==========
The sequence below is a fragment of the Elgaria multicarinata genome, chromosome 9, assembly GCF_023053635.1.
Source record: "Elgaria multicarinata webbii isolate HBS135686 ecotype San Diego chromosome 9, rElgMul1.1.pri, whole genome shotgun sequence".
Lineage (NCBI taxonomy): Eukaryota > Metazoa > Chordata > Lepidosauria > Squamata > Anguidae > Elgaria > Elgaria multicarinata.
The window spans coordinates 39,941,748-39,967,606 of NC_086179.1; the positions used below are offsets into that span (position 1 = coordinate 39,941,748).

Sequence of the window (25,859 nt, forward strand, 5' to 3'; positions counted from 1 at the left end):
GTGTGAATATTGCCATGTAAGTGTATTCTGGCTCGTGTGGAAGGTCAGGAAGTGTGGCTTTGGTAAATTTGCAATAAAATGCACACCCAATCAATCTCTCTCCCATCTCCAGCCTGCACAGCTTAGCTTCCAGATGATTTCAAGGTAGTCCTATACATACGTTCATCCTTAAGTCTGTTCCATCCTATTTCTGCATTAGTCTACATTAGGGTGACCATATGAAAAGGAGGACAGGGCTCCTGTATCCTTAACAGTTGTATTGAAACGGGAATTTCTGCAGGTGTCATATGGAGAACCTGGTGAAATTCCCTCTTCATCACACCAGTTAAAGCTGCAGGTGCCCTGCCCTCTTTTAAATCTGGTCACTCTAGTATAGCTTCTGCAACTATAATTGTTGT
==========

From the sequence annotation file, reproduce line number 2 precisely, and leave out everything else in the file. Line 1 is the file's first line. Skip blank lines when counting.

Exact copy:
Source record: "Elgaria multicarinata webbii isolate HBS135686 ecotype San Diego chromosome 9, rElgMul1.1.pri, whole genome shotgun sequence".